Running, like walking, is one of the easiest and most effective ways of getting in shape and improving fitness. It can seem simple, and in most cases it is. Just pop on some joggers, open the front door and start running. But while the beauty of running is that you can do it virtually anywhere, some places are better than others.
If you find your ankles and knees getting sore after a run, an ache coming through your legs, or just general pain afterwards, one of the most common culprits is your running surface. Have you ever thought about running on grass vs. concrete and if it really matters?
How running impacts your joints
When you take a step, your body weight is distributed across your ankle and knee joints. When running, this force is greatly increased up to 12 times your body weight on those joints.
When your foot strikes the ground, that force can be cushioned by the surface your running on, and this is where what you're running on really matters.
Running on softer surfaces like grass, sand, and dirt will help lessen the blow, where harder surfaces like concrete, asphalt and stone often send the shock of the force right back up the leg.
Whether you're running on hard surfaces or even on soft surfaces, if it’s excessive can lead to tendinitis, muscle tears and swelling, leaving you vulnerable to more serious injuries.
The simple solution is to stop running on concrete and other hard surfaces, but this is easier said than done if you live in urban areas. No matter where you are, we’ve come up with four great ways to protect your body when running on varied surfaces.
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Running on grass vs. concrete
Avoid hard surfaces like roads and footpaths. Where unavoidable, try and break up the run with grass next to the path, or do low-impact activities (squats, floor-based exercises, push-ups) in between to rest the joints while still keeping cardio going.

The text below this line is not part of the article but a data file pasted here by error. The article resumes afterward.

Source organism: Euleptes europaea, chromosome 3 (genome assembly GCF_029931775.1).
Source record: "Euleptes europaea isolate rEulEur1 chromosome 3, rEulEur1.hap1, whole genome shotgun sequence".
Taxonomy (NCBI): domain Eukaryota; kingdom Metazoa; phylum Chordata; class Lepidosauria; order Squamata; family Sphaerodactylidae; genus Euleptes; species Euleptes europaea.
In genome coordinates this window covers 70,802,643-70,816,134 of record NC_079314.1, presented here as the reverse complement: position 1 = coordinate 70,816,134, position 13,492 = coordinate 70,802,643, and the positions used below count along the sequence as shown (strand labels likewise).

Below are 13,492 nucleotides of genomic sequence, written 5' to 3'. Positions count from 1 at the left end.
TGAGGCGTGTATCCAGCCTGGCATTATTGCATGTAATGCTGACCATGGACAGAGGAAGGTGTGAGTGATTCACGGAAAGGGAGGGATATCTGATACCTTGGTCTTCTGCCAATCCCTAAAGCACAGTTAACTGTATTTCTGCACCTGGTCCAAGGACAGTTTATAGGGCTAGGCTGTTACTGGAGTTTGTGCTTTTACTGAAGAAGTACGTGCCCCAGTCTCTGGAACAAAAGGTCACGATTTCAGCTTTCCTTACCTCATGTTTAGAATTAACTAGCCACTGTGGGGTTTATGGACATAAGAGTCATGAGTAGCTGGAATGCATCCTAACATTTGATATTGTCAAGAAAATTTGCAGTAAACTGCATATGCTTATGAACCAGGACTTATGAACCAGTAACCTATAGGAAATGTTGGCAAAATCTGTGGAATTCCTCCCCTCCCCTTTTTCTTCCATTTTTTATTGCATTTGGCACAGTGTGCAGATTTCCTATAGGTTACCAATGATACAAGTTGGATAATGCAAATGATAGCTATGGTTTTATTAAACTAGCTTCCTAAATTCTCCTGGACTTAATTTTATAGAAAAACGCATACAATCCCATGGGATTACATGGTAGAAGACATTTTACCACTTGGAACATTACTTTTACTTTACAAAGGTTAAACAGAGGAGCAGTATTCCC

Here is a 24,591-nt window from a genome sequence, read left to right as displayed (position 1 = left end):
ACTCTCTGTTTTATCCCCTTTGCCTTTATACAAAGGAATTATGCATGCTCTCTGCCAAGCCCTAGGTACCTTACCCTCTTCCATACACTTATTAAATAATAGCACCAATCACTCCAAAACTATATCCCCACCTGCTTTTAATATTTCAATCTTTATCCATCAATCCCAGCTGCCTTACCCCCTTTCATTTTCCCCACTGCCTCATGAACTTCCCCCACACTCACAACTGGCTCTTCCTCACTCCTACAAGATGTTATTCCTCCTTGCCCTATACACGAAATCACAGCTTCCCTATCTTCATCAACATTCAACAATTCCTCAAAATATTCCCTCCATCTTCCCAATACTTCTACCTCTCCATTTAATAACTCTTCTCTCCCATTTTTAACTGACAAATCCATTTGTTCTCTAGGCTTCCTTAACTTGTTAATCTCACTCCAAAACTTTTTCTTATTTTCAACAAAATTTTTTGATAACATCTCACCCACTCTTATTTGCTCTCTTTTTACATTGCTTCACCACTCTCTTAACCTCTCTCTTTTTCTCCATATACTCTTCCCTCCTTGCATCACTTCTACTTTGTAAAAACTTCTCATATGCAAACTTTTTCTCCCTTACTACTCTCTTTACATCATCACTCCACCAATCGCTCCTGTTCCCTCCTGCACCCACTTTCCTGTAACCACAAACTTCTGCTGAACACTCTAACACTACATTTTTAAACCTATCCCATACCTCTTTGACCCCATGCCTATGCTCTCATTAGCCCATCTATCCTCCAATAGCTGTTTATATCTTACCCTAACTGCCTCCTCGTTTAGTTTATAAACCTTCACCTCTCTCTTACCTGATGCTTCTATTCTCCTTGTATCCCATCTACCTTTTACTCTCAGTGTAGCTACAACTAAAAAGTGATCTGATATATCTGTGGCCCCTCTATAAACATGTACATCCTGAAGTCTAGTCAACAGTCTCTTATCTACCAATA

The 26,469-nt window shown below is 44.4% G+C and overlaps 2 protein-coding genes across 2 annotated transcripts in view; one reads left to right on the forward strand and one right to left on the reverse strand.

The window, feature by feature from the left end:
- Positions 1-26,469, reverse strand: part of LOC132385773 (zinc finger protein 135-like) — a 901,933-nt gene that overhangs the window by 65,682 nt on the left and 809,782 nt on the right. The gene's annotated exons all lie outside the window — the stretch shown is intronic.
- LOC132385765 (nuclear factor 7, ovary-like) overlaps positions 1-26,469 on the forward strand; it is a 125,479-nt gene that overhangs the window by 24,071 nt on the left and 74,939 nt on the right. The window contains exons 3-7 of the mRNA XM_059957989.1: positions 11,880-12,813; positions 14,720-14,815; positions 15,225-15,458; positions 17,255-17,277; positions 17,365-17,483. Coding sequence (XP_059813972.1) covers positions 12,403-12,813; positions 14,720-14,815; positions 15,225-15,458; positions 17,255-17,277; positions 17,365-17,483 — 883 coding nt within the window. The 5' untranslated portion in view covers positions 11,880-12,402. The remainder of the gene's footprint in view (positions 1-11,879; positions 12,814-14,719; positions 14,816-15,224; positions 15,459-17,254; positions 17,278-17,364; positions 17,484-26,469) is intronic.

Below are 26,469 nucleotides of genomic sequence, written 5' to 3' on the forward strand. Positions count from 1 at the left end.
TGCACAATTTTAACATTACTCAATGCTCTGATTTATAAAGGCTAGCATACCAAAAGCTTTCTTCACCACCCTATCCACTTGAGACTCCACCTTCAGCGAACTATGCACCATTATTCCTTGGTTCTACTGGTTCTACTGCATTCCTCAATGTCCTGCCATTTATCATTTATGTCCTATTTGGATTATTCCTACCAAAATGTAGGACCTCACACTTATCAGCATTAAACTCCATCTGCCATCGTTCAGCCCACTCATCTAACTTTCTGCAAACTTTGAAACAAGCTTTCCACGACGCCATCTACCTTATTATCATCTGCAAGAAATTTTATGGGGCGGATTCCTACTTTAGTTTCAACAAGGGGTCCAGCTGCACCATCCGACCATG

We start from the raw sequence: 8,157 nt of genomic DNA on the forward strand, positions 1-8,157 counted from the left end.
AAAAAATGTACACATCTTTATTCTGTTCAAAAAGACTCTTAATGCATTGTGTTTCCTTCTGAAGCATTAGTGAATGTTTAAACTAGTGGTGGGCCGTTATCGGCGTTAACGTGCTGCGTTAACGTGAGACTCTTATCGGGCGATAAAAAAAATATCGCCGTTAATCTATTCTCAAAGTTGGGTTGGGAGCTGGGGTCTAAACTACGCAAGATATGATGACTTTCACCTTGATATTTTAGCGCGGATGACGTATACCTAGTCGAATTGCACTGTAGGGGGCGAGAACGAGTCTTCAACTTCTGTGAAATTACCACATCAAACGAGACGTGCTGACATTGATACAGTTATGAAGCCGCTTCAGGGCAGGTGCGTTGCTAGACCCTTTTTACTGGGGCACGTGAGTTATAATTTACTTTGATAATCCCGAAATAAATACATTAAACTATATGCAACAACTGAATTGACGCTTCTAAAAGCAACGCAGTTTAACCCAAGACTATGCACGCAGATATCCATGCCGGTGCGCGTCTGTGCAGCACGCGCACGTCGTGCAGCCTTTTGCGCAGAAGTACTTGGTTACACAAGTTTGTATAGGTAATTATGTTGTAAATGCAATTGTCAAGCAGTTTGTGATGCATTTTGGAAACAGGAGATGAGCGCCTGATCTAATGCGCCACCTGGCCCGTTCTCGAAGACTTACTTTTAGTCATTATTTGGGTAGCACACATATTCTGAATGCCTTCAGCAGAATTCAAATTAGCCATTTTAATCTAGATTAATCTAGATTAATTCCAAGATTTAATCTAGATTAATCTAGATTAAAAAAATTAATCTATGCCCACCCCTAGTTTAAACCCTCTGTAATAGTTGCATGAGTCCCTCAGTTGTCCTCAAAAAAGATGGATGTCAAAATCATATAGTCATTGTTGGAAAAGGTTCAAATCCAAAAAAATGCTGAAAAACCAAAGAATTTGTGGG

Grass ovals are great, as well as reserves, large parks and even lots of bushland.
The shoes you're wearing
Wearing the right footwear while running is crucial to protecting your body, getting the most out of your run and minimising pain or discomfort.
Wide shoes with a proper arch support and cushioned heel are ideal while using comfortable socks helps add a bit more cushioning.
You can also try wearing specific run and walk socks to support your joints and muscles while also supporting circulation for a speedy recovery.
In cases where your feet are sore from just one run or you find that just standing for longer periods can hurt, it’s worth looking at insoles too.
Keeping a regular routine can help
How regularly you run, as well as where can affect the endurance of your body and its resilience on different surfaces.
Running multiple days in a row might sound like a good idea, but it can fatigue the body quickly and lead to injury. Additionally, if you’re always running the same route, it can mean that some muscles are neglected.
Break up your run routine with some different exercises, whether it’s swimming, cycling or home workout. Changing your running route to cover hills, longer stretches and varied terrain can help keep it fresh and exercise alternating muscles.
Warming up before a run helps, but stretching properly and warming down afterwards is key to preventing injury and pain.
Make sure you spend 5 -10 minutes stretching your legs and ankles after a run to take out any tension and reduce the risk of soreness the next day.
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